Honoring Yourself: My Conversation with Dr. Deepika Chopra, the Optimism Doctor

Dr. Deepika Chopra holds a doctorate in clinical psychology, with a special interest in the mind-body connection, visual imagery, and strategies and methods for increasing optimism and resilience. She is known as “the Optimism Doctor” for her focus on cultivating more optimism, hope, resiliency, and success in the lives of others. In addition to her work with individuals and groups, she hosts a podcast called “Things Are Looking Up,” which explores “the ins and outs of being a human — without the perfectionism and toxic positivity.” In this podcast season finale, we spoke about the experiences and influences that fostered my own personal sense of optimism and the practices I recommend for cultivating your own.

Listen to the podcast.

As I told Deepika, my father was undoubtedly an important influence in my own psychological development. After all, it takes a certain amount of optimism to leave everything in your life behind and immigrate to a new country where you don’t even know the language—and to bring your wife and six children with you! My father made this decision and, to my knowledge, never regretted it.

Although our life in the United States was difficult—we were so poor that every member of the family had to work—my father always focused on the positive—even on the night he was beaten and robbed. I’m sure his example made a big impression on me. In fact, he was the inspiration for my Insight, “Why have a bad day when you can have a good day?” (He also lived to be 100!)

My mother, too, taught me invaluable lessons about resilience and optimism. One lesson was to not be too worried about what other people think. She always did her best—and if the results weren’t entirely successful, she didn’t get too upset with herself about it. She just tried to do better the next time. She taught me that it was OK to “fail.” You could have a disappointing experience and it didn’t mean that you were a failure. Her example was the inspiration behind my saying, “Be imperfect, live longer!”

With parents like this, it is perhaps no wonder that I and my siblings grew up to be optimists. I, in particular, felt comfortable taking risks that a more cautious or pessimistic person might not take. Not that I was reckless but, for example, I launched Murad Skincare company when I was 50 years old and most of my colleagues were telling me not to. “Why risk it?” they asked. “Play it safe and then retire!” But I wanted to help more people than the limited numbers I could see in a private medical practice, so I went forward anyway.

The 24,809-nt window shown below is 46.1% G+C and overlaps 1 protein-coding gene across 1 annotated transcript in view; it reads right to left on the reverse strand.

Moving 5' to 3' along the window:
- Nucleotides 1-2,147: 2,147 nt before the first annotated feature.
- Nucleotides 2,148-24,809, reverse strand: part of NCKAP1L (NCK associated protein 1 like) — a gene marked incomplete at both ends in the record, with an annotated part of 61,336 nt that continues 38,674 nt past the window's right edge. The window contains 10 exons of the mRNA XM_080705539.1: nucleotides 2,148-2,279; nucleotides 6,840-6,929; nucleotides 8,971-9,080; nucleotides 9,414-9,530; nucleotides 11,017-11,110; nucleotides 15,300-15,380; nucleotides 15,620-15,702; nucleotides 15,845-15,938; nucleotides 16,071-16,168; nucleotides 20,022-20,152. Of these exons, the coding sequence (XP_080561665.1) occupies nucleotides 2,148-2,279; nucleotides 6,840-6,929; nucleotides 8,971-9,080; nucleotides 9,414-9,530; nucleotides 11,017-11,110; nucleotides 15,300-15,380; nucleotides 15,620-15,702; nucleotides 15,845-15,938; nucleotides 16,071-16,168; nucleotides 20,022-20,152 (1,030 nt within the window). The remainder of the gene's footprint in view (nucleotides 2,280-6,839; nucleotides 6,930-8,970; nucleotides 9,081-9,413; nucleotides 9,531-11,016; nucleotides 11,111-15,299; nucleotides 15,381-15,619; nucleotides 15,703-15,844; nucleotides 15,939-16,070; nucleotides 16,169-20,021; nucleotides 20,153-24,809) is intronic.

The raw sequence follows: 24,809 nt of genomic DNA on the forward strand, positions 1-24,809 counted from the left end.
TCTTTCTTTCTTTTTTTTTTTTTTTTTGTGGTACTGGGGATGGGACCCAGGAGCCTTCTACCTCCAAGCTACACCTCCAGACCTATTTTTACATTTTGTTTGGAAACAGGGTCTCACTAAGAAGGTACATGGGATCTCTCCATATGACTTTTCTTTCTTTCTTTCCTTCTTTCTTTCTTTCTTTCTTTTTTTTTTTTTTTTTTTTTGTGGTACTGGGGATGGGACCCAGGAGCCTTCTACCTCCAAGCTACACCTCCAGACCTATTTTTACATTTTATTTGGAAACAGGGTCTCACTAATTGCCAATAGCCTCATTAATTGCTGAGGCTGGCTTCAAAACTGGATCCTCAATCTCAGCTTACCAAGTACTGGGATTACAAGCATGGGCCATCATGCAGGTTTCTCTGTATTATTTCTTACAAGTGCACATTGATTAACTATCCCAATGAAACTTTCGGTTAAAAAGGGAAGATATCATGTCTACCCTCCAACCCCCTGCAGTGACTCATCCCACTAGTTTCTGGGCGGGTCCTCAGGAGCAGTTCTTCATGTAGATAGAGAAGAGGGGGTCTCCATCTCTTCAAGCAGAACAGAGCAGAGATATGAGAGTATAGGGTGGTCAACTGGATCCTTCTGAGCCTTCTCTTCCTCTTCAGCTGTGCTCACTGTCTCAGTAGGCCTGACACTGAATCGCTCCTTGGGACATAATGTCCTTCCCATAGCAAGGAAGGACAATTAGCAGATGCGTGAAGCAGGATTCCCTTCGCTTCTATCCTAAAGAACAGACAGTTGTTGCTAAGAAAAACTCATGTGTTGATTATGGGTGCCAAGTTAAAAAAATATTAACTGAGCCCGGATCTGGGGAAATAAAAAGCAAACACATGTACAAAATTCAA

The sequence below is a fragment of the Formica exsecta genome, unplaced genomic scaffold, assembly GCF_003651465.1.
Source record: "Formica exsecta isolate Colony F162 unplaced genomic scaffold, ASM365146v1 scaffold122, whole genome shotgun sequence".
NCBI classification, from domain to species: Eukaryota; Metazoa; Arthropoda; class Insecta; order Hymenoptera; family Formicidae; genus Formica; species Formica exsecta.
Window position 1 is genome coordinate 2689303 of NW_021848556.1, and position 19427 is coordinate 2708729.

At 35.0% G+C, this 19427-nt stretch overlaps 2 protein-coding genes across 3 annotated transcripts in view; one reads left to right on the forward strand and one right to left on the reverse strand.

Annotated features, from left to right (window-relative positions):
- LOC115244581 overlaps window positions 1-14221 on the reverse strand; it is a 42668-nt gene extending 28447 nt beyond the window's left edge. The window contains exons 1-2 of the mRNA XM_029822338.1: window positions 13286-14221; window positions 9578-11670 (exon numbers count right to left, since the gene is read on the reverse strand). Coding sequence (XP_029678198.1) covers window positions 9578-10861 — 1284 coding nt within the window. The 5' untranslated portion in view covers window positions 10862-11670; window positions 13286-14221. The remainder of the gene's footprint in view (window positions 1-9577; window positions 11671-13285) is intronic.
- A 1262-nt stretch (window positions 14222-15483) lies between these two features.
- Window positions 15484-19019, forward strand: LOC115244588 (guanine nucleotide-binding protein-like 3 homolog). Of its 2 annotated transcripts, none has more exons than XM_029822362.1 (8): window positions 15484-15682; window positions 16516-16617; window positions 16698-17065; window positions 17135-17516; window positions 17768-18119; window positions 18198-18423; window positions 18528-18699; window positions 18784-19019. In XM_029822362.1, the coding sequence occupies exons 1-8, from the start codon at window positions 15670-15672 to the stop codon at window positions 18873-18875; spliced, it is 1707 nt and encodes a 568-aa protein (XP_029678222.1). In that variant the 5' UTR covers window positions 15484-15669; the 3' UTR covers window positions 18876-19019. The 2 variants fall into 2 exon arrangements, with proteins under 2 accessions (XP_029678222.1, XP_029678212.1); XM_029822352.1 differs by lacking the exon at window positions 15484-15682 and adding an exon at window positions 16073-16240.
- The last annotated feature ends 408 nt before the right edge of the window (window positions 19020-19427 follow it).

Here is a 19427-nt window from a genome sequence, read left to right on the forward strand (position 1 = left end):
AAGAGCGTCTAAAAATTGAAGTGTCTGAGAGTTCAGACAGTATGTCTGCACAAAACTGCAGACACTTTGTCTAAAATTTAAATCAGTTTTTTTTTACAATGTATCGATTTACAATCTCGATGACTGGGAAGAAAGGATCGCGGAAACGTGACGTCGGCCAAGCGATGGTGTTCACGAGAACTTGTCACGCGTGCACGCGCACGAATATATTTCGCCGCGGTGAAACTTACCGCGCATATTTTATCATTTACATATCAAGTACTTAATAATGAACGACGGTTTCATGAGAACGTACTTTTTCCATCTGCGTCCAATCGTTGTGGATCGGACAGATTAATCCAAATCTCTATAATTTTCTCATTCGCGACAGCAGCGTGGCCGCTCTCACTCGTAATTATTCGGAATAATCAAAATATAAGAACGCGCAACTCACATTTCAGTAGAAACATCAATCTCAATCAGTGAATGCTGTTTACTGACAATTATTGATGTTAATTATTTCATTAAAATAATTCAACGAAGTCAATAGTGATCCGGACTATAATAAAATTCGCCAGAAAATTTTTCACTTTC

Reaching more people was the reasoning behind my first infomercial, too, which was a flop, losing me a lot of money. But I learned from the experience and tried again—and my second infomercial was a success.

As Deepika and I discussed, I believe the common thread that underlies all of these experiences is summarized in my Insight, “Honor yourself.” That is the foundational practice I recommend to my patients, to readers of my books, and to followers of my blog. Honoring yourself is the recognition that you are a unique individual, not a “one size fits all” replica. If you commit to honoring yourself, you will do what makes you happy, even if it isn’t popular. You will believe in your ability to succeed, even after a failure. You will ignore the advice of others when it isn’t appropriate for you. You will live the life that only you can create for yourself.

Listen to the podcast.

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